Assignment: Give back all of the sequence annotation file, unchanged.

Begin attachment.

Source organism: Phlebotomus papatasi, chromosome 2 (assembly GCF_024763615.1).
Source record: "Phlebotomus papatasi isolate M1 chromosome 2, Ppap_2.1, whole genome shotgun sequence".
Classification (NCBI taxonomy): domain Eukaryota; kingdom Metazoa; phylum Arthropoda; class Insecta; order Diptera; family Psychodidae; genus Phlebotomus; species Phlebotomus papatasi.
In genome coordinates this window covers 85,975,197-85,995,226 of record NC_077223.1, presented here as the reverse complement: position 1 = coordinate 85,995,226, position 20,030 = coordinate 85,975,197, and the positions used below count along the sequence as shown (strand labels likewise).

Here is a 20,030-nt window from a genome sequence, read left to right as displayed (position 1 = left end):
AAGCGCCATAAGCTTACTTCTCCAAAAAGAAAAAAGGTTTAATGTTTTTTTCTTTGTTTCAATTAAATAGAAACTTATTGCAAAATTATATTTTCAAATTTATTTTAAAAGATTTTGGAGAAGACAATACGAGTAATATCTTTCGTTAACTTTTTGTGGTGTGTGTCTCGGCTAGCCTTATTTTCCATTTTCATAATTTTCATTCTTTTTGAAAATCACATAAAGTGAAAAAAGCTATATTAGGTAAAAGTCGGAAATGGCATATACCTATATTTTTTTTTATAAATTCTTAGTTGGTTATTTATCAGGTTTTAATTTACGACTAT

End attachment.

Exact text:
Source organism: Phlebotomus papatasi, chromosome 2 (assembly GCF_024763615.1).
Source record: "Phlebotomus papatasi isolate M1 chromosome 2, Ppap_2.1, whole genome shotgun sequence".
Classification (NCBI taxonomy): domain Eukaryota; kingdom Metazoa; phylum Arthropoda; class Insecta; order Diptera; family Psychodidae; genus Phlebotomus; species Phlebotomus papatasi.
In genome coordinates this window covers 85,975,197-85,995,226 of record NC_077223.1, presented here as the reverse complement: position 1 = coordinate 85,995,226, position 20,030 = coordinate 85,975,197, and the positions used below count along the sequence as shown (strand labels likewise).

Here is a 20,030-nt window from a genome sequence, read left to right as displayed (position 1 = left end):
AAGCGCCATAAGCTTACTTCTCCAAAAAGAAAAAAGGTTTAATGTTTTTTTCTTTGTTTCAATTAAATAGAAACTTATTGCAAAATTATATTTTCAAATTTATTTTAAAAGATTTTGGAGAAGACAATACGAGTAATATCTTTCGTTAACTTTTTGTGGTGTGTGTCTCGGCTAGCCTTATTTTCCATTTTCATAATTTTCATTCTTTTTGAAAATCACATAAAGTGAAAAAAGCTATATTAGGTAAAAGTCGGAAATGGCATATACCTATATTTTTTTTTATAAATTCTTAGTTGGTTATTTATCAGGTTTTAATTTACGACTAT